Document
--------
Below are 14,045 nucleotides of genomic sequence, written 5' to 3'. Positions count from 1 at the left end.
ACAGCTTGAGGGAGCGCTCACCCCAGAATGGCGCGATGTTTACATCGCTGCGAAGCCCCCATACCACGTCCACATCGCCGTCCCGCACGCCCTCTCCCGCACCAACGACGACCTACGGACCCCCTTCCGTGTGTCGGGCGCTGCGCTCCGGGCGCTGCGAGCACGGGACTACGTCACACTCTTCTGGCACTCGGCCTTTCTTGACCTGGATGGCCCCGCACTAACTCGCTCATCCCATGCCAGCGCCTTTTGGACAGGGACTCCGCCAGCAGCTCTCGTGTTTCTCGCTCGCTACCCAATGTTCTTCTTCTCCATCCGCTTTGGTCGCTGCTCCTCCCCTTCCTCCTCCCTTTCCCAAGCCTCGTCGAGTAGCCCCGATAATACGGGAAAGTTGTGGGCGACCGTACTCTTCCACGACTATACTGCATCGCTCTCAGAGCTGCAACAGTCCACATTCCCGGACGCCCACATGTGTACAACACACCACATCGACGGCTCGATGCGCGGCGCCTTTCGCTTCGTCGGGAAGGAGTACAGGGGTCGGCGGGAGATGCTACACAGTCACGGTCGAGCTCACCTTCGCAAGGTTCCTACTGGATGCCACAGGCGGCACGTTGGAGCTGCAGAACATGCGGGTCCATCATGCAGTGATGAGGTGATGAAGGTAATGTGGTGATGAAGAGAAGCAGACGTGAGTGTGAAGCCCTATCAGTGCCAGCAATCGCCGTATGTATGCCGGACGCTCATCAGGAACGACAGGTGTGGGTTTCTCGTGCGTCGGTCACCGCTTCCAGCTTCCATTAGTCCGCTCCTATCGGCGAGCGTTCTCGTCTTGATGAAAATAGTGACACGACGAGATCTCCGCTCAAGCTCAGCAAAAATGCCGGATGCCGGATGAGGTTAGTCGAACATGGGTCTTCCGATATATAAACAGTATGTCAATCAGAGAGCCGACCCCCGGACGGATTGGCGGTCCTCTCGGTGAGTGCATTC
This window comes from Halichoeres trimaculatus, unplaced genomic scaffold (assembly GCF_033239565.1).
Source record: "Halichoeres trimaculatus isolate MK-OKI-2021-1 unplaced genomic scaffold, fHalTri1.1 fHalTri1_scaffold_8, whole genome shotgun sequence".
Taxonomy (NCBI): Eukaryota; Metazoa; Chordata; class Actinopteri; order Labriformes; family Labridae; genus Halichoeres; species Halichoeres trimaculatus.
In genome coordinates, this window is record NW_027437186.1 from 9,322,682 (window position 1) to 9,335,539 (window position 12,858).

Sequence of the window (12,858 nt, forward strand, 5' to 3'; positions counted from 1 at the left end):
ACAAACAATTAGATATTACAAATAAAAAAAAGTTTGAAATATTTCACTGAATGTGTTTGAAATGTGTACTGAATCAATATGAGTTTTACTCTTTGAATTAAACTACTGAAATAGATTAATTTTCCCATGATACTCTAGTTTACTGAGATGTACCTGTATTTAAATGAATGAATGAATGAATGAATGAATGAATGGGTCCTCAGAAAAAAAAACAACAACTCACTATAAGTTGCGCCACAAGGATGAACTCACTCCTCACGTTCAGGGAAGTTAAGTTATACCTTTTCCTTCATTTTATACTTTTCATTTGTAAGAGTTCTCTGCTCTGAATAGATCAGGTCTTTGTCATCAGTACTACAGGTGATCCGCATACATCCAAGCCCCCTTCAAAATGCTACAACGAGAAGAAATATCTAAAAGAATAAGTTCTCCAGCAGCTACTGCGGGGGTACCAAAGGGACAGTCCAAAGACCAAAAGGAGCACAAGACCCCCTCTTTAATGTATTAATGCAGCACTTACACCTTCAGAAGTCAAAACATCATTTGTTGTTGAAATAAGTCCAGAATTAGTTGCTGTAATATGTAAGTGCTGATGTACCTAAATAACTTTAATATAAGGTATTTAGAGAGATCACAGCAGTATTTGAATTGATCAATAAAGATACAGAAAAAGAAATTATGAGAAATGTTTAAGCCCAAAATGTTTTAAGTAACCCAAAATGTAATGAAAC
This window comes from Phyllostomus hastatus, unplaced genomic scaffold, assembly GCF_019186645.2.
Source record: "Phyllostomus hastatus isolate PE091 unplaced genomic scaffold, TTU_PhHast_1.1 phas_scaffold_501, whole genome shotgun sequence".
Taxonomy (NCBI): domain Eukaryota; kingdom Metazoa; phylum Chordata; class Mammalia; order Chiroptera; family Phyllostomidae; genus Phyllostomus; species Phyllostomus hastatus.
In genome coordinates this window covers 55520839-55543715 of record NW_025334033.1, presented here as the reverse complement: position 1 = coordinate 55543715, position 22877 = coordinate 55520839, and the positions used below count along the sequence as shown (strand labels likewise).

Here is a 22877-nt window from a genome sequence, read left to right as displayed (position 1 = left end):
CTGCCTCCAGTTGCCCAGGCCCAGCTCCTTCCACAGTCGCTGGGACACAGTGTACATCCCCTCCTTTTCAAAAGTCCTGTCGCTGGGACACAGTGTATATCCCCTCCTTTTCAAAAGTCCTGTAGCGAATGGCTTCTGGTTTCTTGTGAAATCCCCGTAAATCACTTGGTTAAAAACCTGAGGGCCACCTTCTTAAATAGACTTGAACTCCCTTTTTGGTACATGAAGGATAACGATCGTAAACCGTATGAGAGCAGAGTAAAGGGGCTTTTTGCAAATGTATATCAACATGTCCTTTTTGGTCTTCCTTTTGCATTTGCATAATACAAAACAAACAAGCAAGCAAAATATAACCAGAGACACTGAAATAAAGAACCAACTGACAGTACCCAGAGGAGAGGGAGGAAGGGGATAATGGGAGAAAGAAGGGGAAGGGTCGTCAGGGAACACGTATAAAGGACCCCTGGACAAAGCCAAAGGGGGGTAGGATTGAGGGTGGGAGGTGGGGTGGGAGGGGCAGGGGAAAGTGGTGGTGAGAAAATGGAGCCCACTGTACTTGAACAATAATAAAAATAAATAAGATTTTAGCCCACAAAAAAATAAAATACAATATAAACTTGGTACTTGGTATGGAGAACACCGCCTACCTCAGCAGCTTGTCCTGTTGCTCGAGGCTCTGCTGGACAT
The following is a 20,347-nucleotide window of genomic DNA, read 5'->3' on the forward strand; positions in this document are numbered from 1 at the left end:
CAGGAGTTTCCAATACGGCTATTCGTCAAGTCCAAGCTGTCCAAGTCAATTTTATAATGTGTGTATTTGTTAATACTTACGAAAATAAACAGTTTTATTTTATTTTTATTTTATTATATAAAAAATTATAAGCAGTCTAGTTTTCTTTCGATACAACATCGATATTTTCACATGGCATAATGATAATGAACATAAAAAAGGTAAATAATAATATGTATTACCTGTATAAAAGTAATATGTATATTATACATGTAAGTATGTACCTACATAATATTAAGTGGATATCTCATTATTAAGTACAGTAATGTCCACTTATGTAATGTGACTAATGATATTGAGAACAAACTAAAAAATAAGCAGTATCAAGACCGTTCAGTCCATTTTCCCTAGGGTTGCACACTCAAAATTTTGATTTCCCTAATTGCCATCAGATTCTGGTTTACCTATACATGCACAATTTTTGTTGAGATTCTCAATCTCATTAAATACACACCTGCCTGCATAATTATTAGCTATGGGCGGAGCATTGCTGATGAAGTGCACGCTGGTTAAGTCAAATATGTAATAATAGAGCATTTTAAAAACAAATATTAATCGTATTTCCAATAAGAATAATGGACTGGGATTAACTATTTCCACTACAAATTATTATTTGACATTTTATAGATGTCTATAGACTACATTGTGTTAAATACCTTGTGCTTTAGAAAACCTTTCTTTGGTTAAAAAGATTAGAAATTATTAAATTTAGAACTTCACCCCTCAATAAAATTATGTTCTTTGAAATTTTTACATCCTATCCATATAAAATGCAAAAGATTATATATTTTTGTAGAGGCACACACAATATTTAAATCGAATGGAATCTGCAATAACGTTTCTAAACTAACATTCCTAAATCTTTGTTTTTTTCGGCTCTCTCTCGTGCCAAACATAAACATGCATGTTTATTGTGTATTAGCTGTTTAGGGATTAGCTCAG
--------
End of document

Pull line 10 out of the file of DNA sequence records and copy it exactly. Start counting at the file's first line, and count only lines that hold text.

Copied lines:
Source record: "Phyllostomus hastatus isolate PE091 unplaced genomic scaffold, TTU_PhHast_1.1 phas_scaffold_501, whole genome shotgun sequence".